Work, family, leadership: Can women have it all? Pastor Naomi Dowdy shares her views

As all who work rest on Labour Day, Salt&Light looks at how women can fulfil their calling from God, whether in the marketplace, church or at home.

by Theresa Tan // April 29, 2024, 5:09 pm

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Women labour at home and at work - can they do it all? Pastor Naomi Dowdy says it depends on their calling and support system. Photo from TCA College Facebook page.

May 1 is Labour Day, a day to celebrate the achievement of workers. 

For women in the workforce, this recognition of their contribution to the workplace – the marketplace or the church — is often tempered by how well she manages her other roles.

Can women have it all: Work, family, children, recognition, leadership?

Rev Dr Naomi Dowdy’s answer is “a big yes, and no.”

Always go back to who God has called you to be and what He has called you to do.

Her answer may surprise women who may have the idea that the Proverbs 31 woman – who appears to run a business, take care of the household and be the perfect wife and mother – is the standard.

“It depends on the support system you have,” said the former senior pastor of Trinity Christian Centre and founder of Network for Christian Women, a ministry that seeks to empower and equip women for their God-given calling and destiny.

In her ministry of mentoring women leaders, Pastor Dowdy sees this struggle often.

“Some women, as they climb the corporate ladder, find that the weight of responsibility may interfere with their home life. 

Pastor Dowdy (seated, in maroon jacket) mentors both men and women leaders from all around the world. Pictured here are Christian leaders from the UK, US, Bulgaria and Singapore. Photo courtesy of Ps Naomi Dowdy.

“They feel like they are neglecting their family, so this is where many women pull out totally, or forfeit promotions that may demand more of their time.”

“I don’t think it’s possible to have a perfect balance of work and life all the time. There are peaks and lulls.”

But that does not mean that women need to give up their career, or God-given gifts or ministry.

Every woman has different seasons and every family is different, she said. Every woman has to find her own rhythm at that point in their lives.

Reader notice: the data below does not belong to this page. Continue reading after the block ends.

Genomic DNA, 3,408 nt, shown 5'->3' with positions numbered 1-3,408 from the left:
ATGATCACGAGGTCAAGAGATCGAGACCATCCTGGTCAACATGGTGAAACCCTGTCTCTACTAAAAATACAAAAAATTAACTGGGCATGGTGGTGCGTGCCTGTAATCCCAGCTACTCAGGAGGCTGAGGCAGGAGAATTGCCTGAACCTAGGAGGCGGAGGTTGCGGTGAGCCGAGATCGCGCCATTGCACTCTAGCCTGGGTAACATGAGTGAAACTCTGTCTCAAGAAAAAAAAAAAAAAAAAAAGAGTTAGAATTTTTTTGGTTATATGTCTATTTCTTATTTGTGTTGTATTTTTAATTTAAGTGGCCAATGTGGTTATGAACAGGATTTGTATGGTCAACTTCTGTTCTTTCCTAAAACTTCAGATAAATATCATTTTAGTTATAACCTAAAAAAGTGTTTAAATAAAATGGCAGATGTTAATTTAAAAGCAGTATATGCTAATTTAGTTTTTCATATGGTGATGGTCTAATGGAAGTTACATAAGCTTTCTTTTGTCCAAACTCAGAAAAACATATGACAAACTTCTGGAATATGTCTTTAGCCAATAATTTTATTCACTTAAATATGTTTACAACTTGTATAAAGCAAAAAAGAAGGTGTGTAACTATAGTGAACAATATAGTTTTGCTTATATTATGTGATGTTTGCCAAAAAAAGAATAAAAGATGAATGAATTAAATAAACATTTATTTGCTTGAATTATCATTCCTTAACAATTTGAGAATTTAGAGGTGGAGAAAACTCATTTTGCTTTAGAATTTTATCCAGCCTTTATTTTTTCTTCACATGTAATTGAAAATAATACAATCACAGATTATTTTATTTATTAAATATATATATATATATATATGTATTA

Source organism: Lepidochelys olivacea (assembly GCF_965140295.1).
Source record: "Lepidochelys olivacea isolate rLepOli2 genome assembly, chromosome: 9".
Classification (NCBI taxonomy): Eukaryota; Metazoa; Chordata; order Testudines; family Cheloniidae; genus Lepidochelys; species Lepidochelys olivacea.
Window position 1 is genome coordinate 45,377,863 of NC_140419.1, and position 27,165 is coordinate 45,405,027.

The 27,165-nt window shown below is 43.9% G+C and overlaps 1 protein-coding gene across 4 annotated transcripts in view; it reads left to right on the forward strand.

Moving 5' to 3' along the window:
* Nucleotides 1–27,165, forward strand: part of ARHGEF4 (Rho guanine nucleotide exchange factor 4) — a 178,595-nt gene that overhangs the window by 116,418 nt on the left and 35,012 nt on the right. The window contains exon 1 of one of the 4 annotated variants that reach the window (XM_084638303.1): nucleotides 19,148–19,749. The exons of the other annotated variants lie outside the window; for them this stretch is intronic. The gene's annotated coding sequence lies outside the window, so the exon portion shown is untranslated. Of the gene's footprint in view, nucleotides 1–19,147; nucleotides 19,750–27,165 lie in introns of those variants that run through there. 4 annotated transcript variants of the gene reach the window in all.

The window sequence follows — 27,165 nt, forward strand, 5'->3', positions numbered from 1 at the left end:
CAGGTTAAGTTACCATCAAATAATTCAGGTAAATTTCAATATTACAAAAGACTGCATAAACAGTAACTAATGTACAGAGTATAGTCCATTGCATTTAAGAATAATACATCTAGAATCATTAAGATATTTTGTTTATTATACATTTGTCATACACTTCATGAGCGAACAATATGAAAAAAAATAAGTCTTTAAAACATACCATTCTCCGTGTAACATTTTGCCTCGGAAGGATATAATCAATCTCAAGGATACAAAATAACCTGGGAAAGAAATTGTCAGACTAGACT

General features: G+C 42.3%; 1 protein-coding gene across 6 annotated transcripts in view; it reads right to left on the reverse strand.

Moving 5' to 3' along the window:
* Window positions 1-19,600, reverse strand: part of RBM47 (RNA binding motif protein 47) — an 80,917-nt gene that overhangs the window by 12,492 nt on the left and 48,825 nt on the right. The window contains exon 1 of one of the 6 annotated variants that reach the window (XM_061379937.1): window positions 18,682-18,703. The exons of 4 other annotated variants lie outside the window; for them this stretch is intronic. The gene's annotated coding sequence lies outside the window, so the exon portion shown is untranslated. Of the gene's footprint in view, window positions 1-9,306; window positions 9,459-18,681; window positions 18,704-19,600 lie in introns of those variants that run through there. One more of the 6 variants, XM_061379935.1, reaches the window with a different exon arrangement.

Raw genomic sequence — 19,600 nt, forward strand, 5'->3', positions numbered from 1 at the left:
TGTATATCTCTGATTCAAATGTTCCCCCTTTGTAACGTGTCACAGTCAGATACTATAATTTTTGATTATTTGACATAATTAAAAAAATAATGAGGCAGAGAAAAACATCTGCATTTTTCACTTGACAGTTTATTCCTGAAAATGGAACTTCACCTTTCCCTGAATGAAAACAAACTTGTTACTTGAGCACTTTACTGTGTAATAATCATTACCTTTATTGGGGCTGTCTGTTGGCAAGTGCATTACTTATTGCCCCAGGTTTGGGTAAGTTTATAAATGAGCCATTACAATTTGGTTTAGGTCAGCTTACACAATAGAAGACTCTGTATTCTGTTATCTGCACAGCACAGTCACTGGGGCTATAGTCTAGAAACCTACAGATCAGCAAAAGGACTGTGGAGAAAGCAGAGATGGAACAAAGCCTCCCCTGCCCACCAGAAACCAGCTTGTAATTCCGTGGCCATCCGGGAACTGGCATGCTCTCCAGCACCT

“I don’t use the words ‘work-life balance’ because I don’t think it’s possible to have a perfect balance of everything all the time.

“It’s a rhythm; sometimes there are seasons of high demand. There are peaks and lulls.”

It also depends on what a woman’s calling is, said Ps Dowdy to Salt&Light. “Always go back to your calling and identity in God—who God has called you to be and what He has called you to do.”

“When God calls us and gives us a divine assignment, along with His calling comes an extra measure of grace.”

She added, “Yes, we may have rough patches to navigate, but His grace will enable us to fulfil His call upon our lives.”

Breaking the invisible lid

Ps Dowdy highlights the importance of women and men serving alongside one another.

She explained, “The Bible says God created a helper for man. Only twice in Scripture does the word ‘ezer‘ refer to woman. 

Fathers can influence their daughters to trust God, to believe they can do what God calls them to.

“The other times, it refers to God Himself as the Helper. Therefore, women are not inferior to men. 

“God is talking about a helper who is there to strengthen, encourage and do battle with you, not a subservient helper carrying the bags.”

Ps Dowdy grew up with a grandfather who was a Baptist deacon, riding an open horse wagon on Sundays to open up the church. On hindsight, he was her first mentor.

She related how she helped him plough the farm. “He would put the plough in the ground and the two handles came up, so they were above my head.

“I had to control the mules pulling the plough, keep the plough in the ground, and keep it straight, all at the same time. I was so small!”

Ps Dowdy as a child with her cousins in the 1930s. Photo courtesy of Ps Naomi Dowdy.

“I don’t know if that laid the foundation, but Grandad never said I could not do something because I was a girl. He said I could do anything.

“Therefore, I did not grow up with any lids placed on me. I grew up not knowing that lids existed for girls.”

God created men and women equally to steward everything God has given to us. 

She added, “Many women have given testimonies like, ‘My father always said I could do anything’, ‘He let me try everything’, ‘He supported me’.

“Now that’s the kind of environment we want to create for women.

“Therefore, we need all men, particularly Christian men, to become more supportive of women, beginning in the home with their daughters.

“Fathers can use their influence to empower their daughters to grow up trusting God. This will enable them to believe that they can do anything God calls them to.

”Fathers and spiritual leaders today can encourage women to be holy and godly and to be high achievers as they speak biblical truth into their lives.

“This will enable women to break off, not just the glass ceiling, but that invisible lid: The psychological, spiritual lids that we inadvertently place on ourselves or allow others to place on us.”

Ps Dowdy (left) has a ministry mentoring women in the marketplace and the church, and she sees the struggle between work and family often. A woman’s certainty about her calling is very important. Photo courtesy of Rev Toyomi Sanga.

Every woman has a purpose and calling in God. Ps Dowdy gave three reminders:

“Believe what God says about you. You are fearfully and wonderfully made. Believe what God says, then do it.